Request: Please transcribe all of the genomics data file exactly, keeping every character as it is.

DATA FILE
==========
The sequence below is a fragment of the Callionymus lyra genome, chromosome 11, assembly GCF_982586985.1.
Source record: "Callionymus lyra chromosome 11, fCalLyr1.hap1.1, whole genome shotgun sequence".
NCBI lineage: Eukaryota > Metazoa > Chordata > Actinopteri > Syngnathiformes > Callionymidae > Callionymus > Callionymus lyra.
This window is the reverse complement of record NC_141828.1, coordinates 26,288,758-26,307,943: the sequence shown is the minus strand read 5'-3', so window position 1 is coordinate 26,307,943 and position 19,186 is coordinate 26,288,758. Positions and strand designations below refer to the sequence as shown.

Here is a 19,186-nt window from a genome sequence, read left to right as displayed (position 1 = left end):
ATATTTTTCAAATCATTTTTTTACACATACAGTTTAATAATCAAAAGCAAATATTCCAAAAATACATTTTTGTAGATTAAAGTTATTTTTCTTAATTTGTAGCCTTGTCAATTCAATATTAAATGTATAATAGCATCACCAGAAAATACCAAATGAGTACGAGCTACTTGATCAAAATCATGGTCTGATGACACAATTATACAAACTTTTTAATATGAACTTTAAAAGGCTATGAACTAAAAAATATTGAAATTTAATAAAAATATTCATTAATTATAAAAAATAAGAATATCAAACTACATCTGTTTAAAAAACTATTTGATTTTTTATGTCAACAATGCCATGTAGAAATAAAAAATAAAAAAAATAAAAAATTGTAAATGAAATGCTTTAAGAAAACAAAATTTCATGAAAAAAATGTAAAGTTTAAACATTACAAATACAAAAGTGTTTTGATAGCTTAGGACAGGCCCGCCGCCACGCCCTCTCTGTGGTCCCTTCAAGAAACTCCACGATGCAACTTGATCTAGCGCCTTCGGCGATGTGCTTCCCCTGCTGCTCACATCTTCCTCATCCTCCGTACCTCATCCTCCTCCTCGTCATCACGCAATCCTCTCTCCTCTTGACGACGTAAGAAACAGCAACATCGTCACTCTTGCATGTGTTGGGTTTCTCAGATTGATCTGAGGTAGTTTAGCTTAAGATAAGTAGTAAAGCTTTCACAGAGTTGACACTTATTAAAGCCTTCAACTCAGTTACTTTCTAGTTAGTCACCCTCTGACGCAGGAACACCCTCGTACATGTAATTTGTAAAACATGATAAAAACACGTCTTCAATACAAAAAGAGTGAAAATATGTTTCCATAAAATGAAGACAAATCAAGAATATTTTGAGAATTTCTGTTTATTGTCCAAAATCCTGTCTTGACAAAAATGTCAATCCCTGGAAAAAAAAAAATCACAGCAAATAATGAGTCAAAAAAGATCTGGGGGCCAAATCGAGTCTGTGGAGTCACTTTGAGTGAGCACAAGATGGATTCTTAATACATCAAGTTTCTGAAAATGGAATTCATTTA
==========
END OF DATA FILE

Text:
The sequence below is a fragment of the Callionymus lyra genome, chromosome 11, assembly GCF_982586985.1.
Source record: "Callionymus lyra chromosome 11, fCalLyr1.hap1.1, whole genome shotgun sequence".
NCBI lineage: Eukaryota > Metazoa > Chordata > Actinopteri > Syngnathiformes > Callionymidae > Callionymus > Callionymus lyra.
This window is the reverse complement of record NC_141828.1, coordinates 26,288,758-26,307,943: the sequence shown is the minus strand read 5'-3', so window position 1 is coordinate 26,307,943 and position 19,186 is coordinate 26,288,758. Positions and strand designations below refer to the sequence as shown.

Here is a 19,186-nt window from a genome sequence, read left to right as displayed (position 1 = left end):
ATATTTTTCAAATCATTTTTTTACACATACAGTTTAATAATCAAAAGCAAATATTCCAAAAATACATTTTTGTAGATTAAAGTTATTTTTCTTAATTTGTAGCCTTGTCAATTCAATATTAAATGTATAATAGCATCACCAGAAAATACCAAATGAGTACGAGCTACTTGATCAAAATCATGGTCTGATGACACAATTATACAAACTTTTTAATATGAACTTTAAAAGGCTATGAACTAAAAAATATTGAAATTTAATAAAAATATTCATTAATTATAAAAAATAAGAATATCAAACTACATCTGTTTAAAAAACTATTTGATTTTTTATGTCAACAATGCCATGTAGAAATAAAAAATAAAAAAAATAAAAAATTGTAAATGAAATGCTTTAAGAAAACAAAATTTCATGAAAAAAATGTAAAGTTTAAACATTACAAATACAAAAGTGTTTTGATAGCTTAGGACAGGCCCGCCGCCACGCCCTCTCTGTGGTCCCTTCAAGAAACTCCACGATGCAACTTGATCTAGCGCCTTCGGCGATGTGCTTCCCCTGCTGCTCACATCTTCCTCATCCTCCGTACCTCATCCTCCTCCTCGTCATCACGCAATCCTCTCTCCTCTTGACGACGTAAGAAACAGCAACATCGTCACTCTTGCATGTGTTGGGTTTCTCAGATTGATCTGAGGTAGTTTAGCTTAAGATAAGTAGTAAAGCTTTCACAGAGTTGACACTTATTAAAGCCTTCAACTCAGTTACTTTCTAGTTAGTCACCCTCTGACGCAGGAACACCCTCGTACATGTAATTTGTAAAACATGATAAAAACACGTCTTCAATACAAAAAGAGTGAAAATATGTTTCCATAAAATGAAGACAAATCAAGAATATTTTGAGAATTTCTGTTTATTGTCCAAAATCCTGTCTTGACAAAAATGTCAATCCCTGGAAAAAAAAAAATCACAGCAAATAATGAGTCAAAAAAGATCTGGGGGCCAAATCGAGTCTGTGGAGTCACTTTGAGTGAGCACAAGATGGATTCTTAATACATCAAGTTTCTGAAAATGGAATTCATTTA